Joint Care: Provide Support After Wounds, Infection

Viscous and transparent, synovial fluid acts as a biological lubricant within musculoskeletal mechanisms. Penetrating wounds to joints and tendon sheaths cause most infections, though pathogens carried in the bloodstream, as with foals diagnosed with joint ill, have been implicated, as has contamination at the time of intraarticular injection or surgery. Veterinarians refer to infection that sets up in any structure containing synovial fluid, namely joints, tendons, and bursas, as synovial sepsis.

Prompt diagnosis and aggressive treatment minimize damage to septic structures and often prevent career- and life-threatening consequences. To determine if infection is present, bacterial isolation through culture is the best diagnostic tool, yet low sensitivity and long laboratory turnaround time often preclude a definite diagnosis in the face of emergency situations and treatment decisions, which may include joint irrigation and surgery. Because of these limitations, researchers have sought alternative ways to quickly identify the presence of infection.

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Austrian researchers recently evaluated the presence of specific biomarkers, called antimicrobial proteins, in synovial fluid as a way to confirm infection.* These proteins are activated by the immune system in response to a pathogenic challenge, so their existence in the fluid indicates sepsis. According to the researchers, “using enzyme activity as a biomarker of synovial sepsis enables the development of a point-of-care diagnostic test, which would allow veterinarians to perform, analyze, and act on test results stall-side, in a matter of minutes.”

In the study, researchers collected synovial fluid samples from three groups of horses: healthy controls, horses with aseptic synovitis (inflammation without infection), and horses with septic synovitis. Enzyme activity assays were compared with standard synovial fluid parameters and broad-range bacterial DNA extraction.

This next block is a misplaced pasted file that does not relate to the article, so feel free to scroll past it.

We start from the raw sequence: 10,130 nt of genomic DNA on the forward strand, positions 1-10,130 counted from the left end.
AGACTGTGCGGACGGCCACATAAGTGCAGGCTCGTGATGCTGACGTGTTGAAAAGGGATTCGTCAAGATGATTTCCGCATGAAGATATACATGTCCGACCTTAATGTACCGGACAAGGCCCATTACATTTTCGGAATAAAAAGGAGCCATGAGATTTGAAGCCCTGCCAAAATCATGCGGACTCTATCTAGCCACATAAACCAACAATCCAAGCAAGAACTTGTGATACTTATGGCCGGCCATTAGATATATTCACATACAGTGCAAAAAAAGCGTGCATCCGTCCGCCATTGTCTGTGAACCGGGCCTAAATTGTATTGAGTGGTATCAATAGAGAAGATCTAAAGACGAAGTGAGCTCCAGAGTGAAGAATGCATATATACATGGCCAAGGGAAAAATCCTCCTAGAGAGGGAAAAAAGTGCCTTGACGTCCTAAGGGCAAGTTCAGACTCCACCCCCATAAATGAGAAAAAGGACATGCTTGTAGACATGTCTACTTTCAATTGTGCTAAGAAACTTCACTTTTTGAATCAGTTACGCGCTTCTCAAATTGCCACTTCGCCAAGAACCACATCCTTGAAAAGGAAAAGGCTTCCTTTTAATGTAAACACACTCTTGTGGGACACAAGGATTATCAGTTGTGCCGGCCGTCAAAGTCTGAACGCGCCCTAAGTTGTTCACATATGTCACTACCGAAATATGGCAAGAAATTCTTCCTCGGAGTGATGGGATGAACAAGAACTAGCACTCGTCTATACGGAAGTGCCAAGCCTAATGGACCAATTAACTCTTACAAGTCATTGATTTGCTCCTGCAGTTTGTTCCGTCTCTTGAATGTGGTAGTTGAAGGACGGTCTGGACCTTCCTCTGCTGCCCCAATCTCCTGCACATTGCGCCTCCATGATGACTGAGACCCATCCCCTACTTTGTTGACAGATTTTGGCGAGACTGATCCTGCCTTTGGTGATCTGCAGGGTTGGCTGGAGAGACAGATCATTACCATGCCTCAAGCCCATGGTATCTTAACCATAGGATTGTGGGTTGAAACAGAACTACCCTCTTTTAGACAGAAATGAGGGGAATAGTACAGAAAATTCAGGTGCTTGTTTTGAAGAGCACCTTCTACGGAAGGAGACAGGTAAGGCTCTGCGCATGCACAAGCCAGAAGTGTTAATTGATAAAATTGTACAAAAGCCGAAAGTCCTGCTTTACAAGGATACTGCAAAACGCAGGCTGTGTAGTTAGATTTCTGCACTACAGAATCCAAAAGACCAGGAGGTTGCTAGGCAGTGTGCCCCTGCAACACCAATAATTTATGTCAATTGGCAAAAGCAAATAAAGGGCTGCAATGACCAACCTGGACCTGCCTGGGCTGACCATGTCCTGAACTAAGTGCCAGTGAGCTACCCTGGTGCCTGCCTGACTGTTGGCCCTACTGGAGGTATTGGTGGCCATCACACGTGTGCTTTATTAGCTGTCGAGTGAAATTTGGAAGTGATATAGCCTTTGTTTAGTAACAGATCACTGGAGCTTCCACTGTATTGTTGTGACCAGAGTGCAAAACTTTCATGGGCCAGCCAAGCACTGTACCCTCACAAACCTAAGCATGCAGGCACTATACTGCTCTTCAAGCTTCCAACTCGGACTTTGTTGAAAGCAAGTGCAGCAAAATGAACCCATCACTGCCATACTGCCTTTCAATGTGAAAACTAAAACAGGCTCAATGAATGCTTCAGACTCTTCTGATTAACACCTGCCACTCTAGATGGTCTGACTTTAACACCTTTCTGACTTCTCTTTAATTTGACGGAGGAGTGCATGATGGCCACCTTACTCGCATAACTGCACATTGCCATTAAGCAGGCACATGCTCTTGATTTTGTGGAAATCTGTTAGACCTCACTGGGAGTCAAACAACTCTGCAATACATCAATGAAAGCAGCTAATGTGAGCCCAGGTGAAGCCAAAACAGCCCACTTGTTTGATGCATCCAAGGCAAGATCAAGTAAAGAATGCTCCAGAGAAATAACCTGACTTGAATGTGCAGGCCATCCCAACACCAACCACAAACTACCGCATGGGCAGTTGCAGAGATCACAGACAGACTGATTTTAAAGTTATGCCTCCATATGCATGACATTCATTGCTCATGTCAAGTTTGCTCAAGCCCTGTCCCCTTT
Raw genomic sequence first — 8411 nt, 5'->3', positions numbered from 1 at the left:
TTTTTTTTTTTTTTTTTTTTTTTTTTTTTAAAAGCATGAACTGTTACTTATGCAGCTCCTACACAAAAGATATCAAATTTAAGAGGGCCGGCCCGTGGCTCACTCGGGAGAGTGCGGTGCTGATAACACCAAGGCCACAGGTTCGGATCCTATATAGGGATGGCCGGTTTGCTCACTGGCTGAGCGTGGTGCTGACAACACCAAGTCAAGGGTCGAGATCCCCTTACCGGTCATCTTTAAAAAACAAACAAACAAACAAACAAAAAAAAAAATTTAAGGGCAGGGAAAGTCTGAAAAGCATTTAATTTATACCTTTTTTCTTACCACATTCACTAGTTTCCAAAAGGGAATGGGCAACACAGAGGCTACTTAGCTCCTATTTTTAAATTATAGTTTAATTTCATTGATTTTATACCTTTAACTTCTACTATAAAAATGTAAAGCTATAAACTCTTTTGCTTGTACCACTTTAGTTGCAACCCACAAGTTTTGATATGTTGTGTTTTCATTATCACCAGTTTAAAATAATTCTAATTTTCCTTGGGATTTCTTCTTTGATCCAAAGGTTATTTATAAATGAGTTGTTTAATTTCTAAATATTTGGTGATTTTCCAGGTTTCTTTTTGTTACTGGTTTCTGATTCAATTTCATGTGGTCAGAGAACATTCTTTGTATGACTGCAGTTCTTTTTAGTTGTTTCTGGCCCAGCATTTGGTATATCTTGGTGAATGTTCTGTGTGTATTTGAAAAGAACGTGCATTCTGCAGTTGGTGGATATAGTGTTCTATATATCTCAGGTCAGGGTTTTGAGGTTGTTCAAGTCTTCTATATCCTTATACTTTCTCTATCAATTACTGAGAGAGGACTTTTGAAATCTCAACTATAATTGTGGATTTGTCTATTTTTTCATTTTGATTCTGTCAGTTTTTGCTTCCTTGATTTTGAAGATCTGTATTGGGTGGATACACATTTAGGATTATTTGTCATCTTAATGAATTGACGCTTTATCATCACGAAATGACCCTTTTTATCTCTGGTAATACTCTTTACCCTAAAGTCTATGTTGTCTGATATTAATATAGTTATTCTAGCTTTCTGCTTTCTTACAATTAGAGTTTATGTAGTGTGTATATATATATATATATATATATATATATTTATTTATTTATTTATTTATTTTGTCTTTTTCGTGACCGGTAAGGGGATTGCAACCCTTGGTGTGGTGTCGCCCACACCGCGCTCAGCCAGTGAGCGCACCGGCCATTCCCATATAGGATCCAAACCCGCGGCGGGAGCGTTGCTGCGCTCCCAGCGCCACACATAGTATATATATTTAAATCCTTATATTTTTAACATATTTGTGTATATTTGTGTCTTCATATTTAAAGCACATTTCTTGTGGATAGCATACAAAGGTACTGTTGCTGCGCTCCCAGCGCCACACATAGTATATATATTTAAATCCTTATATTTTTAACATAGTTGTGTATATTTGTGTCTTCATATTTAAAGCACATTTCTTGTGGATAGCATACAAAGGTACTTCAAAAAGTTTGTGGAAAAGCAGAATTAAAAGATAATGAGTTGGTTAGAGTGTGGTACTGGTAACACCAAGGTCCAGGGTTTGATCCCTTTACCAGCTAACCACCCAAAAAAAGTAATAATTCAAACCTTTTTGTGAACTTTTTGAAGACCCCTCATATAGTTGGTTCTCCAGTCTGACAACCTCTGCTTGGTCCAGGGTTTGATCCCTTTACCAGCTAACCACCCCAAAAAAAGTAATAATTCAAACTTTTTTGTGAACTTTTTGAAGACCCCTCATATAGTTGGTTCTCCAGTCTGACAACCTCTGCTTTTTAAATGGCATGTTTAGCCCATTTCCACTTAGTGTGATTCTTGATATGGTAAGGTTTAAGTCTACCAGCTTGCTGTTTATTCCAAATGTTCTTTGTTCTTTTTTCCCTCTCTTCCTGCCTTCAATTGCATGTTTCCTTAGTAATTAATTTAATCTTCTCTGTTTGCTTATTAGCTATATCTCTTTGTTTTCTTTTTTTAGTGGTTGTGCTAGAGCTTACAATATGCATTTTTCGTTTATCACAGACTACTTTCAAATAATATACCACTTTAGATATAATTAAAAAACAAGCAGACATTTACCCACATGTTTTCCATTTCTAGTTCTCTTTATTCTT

The researchers found enzyme activities were significantly different between septic synovial samples and aseptic and control samples, leading them to believe that measurement of enzyme activities would allow for reliable, rapid diagnosis of synovial sepsis and immediate therapeutic interventions.

Joint health depends largely on conscientious management of exercise, including frequency and intensity of athletic bouts, and the provision of high-quality nutritional supplements formulated specifically for joint support. While synovial sepsis typically develops from injuries that compromise the joint capsule, it can occur following routine intraarticular injection of hyaluronic acid and corticosteroids, though the incidence of infection is uncommon.° The prophylactic use of joint supplements in high-performance horses and prospects can delay the need for joint injections, thus postponing any risk associated with invasive procedures.

*Haralambus, R., A. Florczyk, E.  Sigl, S. Gultekin, C. Vogl, S. Brandt, M. Schierer, C. Gamerith, and F. Jenner. 2021. Detection of synovial sepsis in horses using enzymes as biomarker. Equine Veterinary Journal. In press.

°Steel, C.M., R.R. Pannirselvam, and G.A. Anderson. 2013. Risk of septic arthritis after intra-articular medication: A study of 16,624 injections in Thoroughbred racehorses. Australian Veterinary Journal 91(7):268-273.

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Reprinted courtesy of Kentucky Equine Research. Visit ker.com for the latest in equine nutrition and management, and subscribe to Equinews to receive these articles directly.

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